1. In creating a question which related to the law of libel and aimed to draw out that dead people can't sue he did not within the question provide sufficient information to answer it correctly. If you are going to ask a test question basic assessment protocols suggest that the testee is given all the relevant info in order to be able to answer the question. The prof should either have put in birth/death dates eg Johnny Cash (1925-1998 please don't correct me on this I really don't care that these dates are wrong) or he should have used different examples eg the 18th Century Composer Mozart. Or else he should have reframed the question entirely

2. Test papers should be checked for spelling - particularly in regard to proper names where they are being used as examples. Yes it was a simple error that the students should have gotten past but it needs to be correct if its being used as a fair assessment tool.

The whingy students clearly used the prof's mistakes to their advantage but they were mistakes.

Dropbear

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Fitz
I'm Dreaming of a White Sale


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I had a teacher that always threw away something like 5 questions on every test. It was his version of "curving" the exams. He took the questions that most people missed and took them off the test, so if the test was originally 25 questions, after he threw out questions it would be 20.

You know these days they have something that actually makes sense in figuring out what was a good question or not. The software that scores Scantron tests (multiple choice tests graded by a computer.) The software tabulates which students got each answer correct and wrong and compares it to how those students scored on the test overall.

If the students who did better on the test overall were more likely than those who scored poorly on a test to get that question right it is seen as an effective question since it seemingly separates the ones who were prepared for the test than those who were not. If the breakdown of a particular answer is evenly distributed among everyone itís seen as ineffective since what is the likelihood that the students who didnít know the answers to much of the rest of the test would know that one, while the ones who knew most of the material on the test wouldnít know that one?

It also works in reverse if a question was answered correctly by everyone it wasnít effective in separating those who knew the material from those who did not, since everyone knew it.

As for the Johnny Cash one, I can see the studentís point about being dead. Elvis died some 30 years ago and that is well known but Cash only died 3 years ago. I knew he was dead, but plenty of people may not. I often am not sure about entertainers who are mostly known from the past but I havenít heard much from lately, if they are alive or not. The Snoop Dogg one was just dumb to argue that.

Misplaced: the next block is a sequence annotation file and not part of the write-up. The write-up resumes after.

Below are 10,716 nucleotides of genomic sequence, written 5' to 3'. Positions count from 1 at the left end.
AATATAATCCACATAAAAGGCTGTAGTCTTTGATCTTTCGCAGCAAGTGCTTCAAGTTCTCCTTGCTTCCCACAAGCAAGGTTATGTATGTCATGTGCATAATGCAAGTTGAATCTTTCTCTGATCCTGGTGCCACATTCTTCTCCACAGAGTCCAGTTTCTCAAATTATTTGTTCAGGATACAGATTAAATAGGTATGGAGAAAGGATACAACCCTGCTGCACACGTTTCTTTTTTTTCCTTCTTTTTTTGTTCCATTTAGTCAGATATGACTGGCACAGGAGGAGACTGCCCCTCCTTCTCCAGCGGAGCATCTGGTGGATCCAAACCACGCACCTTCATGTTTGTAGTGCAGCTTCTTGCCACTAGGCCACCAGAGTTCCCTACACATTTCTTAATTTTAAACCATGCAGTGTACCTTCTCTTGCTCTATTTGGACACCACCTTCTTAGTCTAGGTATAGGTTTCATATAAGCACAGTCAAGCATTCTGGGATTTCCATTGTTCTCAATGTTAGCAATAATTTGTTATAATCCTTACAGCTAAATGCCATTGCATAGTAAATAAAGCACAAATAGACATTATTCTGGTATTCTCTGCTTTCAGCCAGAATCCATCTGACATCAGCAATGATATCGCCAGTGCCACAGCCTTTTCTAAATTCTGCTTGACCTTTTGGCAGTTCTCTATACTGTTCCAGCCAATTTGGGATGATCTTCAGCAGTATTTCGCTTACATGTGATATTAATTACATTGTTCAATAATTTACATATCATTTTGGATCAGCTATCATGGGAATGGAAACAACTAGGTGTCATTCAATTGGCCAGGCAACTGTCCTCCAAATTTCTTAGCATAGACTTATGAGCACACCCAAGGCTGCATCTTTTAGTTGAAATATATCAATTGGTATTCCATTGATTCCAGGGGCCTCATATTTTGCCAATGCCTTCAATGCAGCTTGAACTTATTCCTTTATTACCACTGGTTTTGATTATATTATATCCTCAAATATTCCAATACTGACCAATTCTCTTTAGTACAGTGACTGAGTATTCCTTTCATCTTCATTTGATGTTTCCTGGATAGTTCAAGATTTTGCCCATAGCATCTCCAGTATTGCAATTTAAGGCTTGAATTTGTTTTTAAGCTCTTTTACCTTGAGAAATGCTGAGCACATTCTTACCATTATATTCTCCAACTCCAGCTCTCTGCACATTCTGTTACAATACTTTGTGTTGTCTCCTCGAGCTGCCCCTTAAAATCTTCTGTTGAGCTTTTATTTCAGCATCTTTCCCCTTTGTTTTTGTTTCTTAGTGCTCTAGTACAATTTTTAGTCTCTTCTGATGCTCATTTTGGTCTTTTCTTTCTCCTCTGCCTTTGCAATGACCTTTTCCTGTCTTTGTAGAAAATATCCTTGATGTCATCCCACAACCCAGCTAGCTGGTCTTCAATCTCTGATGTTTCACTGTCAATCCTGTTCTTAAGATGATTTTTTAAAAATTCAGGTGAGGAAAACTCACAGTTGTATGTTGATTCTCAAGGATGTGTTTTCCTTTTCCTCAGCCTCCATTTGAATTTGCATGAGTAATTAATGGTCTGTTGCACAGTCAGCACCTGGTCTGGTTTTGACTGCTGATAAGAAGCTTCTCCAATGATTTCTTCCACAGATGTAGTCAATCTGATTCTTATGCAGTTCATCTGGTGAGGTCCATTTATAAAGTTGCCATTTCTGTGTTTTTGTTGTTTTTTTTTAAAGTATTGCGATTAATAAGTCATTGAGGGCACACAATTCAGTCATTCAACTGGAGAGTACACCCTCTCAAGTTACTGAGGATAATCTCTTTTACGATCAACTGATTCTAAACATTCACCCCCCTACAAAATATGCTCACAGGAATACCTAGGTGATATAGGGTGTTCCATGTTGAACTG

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Logoboros
We Three Blings


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quote:
Originally posted by Fitz:

It also works in reverse if a question was answered correctly by everyone it wasnít effective in separating those who knew the material from those who did not, since everyone knew it.

This doesn't seem quite right. If everyone got the question correct, it means that the question pertained to material that everyone was able to master. That does not make it an inferior question -- unless the goal of a test is to create "winners" and "losers" (which, of course, is not the goal of most academic tests: they are supposed to evaluate an individual's understanding of a body of material).

Maybe you'd use this logic in designing a qualifying exam, where your goal is, in fact, to eliminate a substantial number of the candidates.

--Logoboros

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"If Men were Wise, the Most arbitrary Princes could not hurt them. If they are not wise, the Freest Government is compelld to be a Tyranny."

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me, no really
We Wish You a Merry Giftmas


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Usually the explanation I have heard is that a poor question (or at least one that needs evaluating carefully) is one that is answered incorrectly by most people (at least better than random chance) and the majority of people getting it correct were low scorers in the test as a whole. That would normally indicate that something is flwaed in the way the question is worded or scored.

me

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El Camino
We Three Blings


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I could mumble some jibes about journalism majors, but I'll restrain myself.

(Instead, I'll put this notification of my restraint to prove that they are in some way worthy of mocking without actually doing so myself. Clever, eh?)


Mmhph mumble mumble damn journalism majors meh mumble bleh.

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keokuk
Deck the Malls


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quote:
Originally posted by Canuckistan: